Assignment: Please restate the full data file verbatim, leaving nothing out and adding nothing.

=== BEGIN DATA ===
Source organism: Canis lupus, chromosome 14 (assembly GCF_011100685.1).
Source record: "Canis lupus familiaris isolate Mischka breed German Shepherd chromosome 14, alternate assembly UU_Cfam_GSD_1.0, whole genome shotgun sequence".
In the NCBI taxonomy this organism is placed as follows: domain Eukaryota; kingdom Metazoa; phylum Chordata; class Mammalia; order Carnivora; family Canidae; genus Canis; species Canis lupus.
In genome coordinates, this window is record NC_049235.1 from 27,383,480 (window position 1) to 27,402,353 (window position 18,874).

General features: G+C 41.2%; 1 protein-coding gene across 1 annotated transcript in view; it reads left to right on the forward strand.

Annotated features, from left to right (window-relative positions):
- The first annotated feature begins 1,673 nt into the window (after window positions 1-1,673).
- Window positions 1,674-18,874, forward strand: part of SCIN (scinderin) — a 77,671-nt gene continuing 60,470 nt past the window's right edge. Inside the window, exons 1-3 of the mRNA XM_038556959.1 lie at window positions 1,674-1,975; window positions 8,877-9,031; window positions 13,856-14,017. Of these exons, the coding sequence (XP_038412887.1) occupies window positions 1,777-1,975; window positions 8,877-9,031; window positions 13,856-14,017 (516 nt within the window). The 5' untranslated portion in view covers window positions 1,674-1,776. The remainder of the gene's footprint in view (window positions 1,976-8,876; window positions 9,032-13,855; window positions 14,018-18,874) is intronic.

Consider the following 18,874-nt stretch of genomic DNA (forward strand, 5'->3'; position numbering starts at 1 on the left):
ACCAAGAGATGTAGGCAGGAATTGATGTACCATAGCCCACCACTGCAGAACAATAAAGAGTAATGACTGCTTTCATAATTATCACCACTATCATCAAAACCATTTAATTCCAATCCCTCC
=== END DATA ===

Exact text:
Source organism: Canis lupus, chromosome 14 (assembly GCF_011100685.1).
Source record: "Canis lupus familiaris isolate Mischka breed German Shepherd chromosome 14, alternate assembly UU_Cfam_GSD_1.0, whole genome shotgun sequence".
In the NCBI taxonomy this organism is placed as follows: domain Eukaryota; kingdom Metazoa; phylum Chordata; class Mammalia; order Carnivora; family Canidae; genus Canis; species Canis lupus.
In genome coordinates, this window is record NC_049235.1 from 27,383,480 (window position 1) to 27,402,353 (window position 18,874).

General features: G+C 41.2%; 1 protein-coding gene across 1 annotated transcript in view; it reads left to right on the forward strand.

Annotated features, from left to right (window-relative positions):
- The first annotated feature begins 1,673 nt into the window (after window positions 1-1,673).
- Window positions 1,674-18,874, forward strand: part of SCIN (scinderin) — a 77,671-nt gene continuing 60,470 nt past the window's right edge. Inside the window, exons 1-3 of the mRNA XM_038556959.1 lie at window positions 1,674-1,975; window positions 8,877-9,031; window positions 13,856-14,017. Of these exons, the coding sequence (XP_038412887.1) occupies window positions 1,777-1,975; window positions 8,877-9,031; window positions 13,856-14,017 (516 nt within the window). The 5' untranslated portion in view covers window positions 1,674-1,776. The remainder of the gene's footprint in view (window positions 1,976-8,876; window positions 9,032-13,855; window positions 14,018-18,874) is intronic.

Consider the following 18,874-nt stretch of genomic DNA (forward strand, 5'->3'; position numbering starts at 1 on the left):
ACCAAGAGATGTAGGCAGGAATTGATGTACCATAGCCCACCACTGCAGAACAATAAAGAGTAATGACTGCTTTCATAATTATCACCACTATCATCAAAACCATTTAATTCCAATCCCTCC